Mar 112018
 

The Disaster Artist is quite the interesting insight into how The Room came into existence, though if you’re looking for answers as to who Tommy Wiseau actually is, you’ll walk away with many more questions than answers.

 

 

The Disaster Artist
(2017)

Genre(s): Comedy, Drama
Lionsgate | R – 104 min. – $39.99 | March 13, 2018

Date Published: 03/11/2018 | Author: The Movieman


MOVIE INFO:
Directed by: James Franco
Writer(s): Greg Sestero and Tom Bissell (novel “The Disaster Artist: My Life Inside The Room, the Greatest Bad Movie Ever Made”); Scott Neustadter & Michael H. Weber (screenplay)
Cast: James Franco, Dave Franco, Seth Rogen, Ari Graynor, Alison Brie, Jacki Weaver, Paul Scheer, Zac Efron, Josh Hutcherson, Sharon Stone
DISC INFO:
Features: Audio Commentary, Featurettes, Gag Reel, Theatrical Trailer
Digital Copy: Yes
Formats Included: Blu-ray, DVD
Number of Discs: 2
Audio: English (Dolby TrueHD 7.1)
Video: 1080p/Widescreen 2.40
Subtitles: English SDH, Spanish
Disc Size: NA
Codecs: MPEG-4 AVC
Region(s): A

 


THE MOVIE — 3.75/5


The Disaster Artist tells the story of one of the most bizarre and worst best bad movies ever made. Now, if you think you’re going to go in to learn more about Tommy Wiseau, you’ll probably walk away with more questions than you had before. This film is, in its own quirky way, living the dream, even if you go on a much different path.

The film opens in 1998 where we meet Tommy (JAMES FRANCO) in drama class where he is befriended by fellow student Greg (DAVE FRANCO), who was in awe of his flamboyant “performance” on stage. Together they form a bond, both with the dream of making it in Hollywood. So, they go from San Francisco, where Tommy has an apartment, out to L.A. where, oddly enough, Tommy also has a nice million-dollar pad overlooking the skyline.

Soon enough, Tommy and Greg are attempting to break into the business with Greg quickly getting an agent and both going on casting calls. However, with awful auditions and nothing coming down the pipeline for either, they decide why not just make a movie of their own? Tommy sits down to write a script he would call “The Room” with him playing the lead of Johnny and offering the role of Mark to Greg.

Given Tommy has an apartment in two of the most expensive places in the United States, it’s no surprise he’s able to self-finance the project going so far as to buy the cameras (two) when normally they are rented and put together a somewhat experienced crew. Initially Tommy is just a quirky fellow who was tolerated but as the film went on, going past schedule and over budget (supposedly the final tally was $6M), Tommy becomes more and more volatile even to his friend, Greg.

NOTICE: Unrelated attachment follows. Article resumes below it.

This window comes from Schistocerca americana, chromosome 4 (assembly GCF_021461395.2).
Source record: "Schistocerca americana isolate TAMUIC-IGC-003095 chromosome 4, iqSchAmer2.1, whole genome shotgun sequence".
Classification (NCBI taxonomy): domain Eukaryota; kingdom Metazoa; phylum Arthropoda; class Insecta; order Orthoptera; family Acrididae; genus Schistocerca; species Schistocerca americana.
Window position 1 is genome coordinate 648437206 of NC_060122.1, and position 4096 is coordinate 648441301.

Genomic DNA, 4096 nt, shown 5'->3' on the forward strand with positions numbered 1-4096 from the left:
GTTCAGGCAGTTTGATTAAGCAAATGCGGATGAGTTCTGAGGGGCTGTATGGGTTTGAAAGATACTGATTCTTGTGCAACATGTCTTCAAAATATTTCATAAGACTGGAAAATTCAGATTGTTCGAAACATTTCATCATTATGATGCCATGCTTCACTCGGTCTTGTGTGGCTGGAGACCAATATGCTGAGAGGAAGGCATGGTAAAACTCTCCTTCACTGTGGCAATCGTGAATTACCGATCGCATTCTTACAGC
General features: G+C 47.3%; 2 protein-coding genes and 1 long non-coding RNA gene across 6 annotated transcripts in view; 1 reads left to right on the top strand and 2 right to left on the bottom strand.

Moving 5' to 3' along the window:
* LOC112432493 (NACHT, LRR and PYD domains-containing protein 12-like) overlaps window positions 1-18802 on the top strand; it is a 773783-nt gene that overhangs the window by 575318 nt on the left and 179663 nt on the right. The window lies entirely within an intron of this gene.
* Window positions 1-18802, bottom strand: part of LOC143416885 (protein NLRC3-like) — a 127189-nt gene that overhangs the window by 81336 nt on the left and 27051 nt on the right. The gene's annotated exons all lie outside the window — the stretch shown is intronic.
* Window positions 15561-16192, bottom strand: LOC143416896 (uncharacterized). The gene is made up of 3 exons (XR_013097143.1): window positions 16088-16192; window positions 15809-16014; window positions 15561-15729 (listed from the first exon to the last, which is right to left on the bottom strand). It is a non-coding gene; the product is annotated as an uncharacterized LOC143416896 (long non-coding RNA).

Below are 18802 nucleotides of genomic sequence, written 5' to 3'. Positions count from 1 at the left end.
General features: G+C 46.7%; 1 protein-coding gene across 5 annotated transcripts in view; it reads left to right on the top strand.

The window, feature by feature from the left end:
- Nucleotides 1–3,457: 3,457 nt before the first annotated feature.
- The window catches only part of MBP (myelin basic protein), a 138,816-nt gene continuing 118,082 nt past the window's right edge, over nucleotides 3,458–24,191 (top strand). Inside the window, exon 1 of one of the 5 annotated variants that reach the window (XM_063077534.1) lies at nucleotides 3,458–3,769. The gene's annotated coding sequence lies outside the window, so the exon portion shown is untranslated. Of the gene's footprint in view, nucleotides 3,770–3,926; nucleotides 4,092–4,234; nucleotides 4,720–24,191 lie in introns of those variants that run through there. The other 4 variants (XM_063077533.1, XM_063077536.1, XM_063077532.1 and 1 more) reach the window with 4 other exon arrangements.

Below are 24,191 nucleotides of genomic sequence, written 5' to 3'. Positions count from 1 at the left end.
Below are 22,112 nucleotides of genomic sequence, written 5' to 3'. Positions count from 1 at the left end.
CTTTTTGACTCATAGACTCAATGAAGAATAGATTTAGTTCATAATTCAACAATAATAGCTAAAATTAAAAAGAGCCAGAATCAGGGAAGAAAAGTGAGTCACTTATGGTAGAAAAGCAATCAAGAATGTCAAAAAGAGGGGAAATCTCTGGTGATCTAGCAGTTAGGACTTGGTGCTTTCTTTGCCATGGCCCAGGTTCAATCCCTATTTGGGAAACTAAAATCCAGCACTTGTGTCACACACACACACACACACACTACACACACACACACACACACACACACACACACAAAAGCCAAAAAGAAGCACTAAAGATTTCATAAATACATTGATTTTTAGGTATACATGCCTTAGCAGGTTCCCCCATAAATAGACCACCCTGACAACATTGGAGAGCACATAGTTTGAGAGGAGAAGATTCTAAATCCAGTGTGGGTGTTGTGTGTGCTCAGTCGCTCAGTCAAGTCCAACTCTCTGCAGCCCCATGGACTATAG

The Disaster Artist was a very interesting inside look at just how The Room was not only made, but you do get to see sincerity, if not insanity, that was Tommy Wiseau in his pursuit of the Hollywood dream. The bulk of the film focuses on the actual project than the aftermath, though the premiere, financed and put together by Tommy of course, is well done and does offer some actual emotion to Tommy as a character and his embracement, if not to save face, of The Room’s terrible awesomeness.

Beyond the (somewhat) inside Hollywood aspects, the film thrives on the transformative performance of James Franco, a controversial personality in his own right, especially of late. Franco truly gets lost in the role both playing it creepy and yet strangely charming… again much like Franco himself. Now, do you get a better sense of who Tommy Wiseau is as a person due to Franco? Yes and no. Given he, as director and producer, never does get the true background of Wiseau (we still don’t know where he really is from nor how old he is), and yet still manages to give a well rounded view of such an unusual character.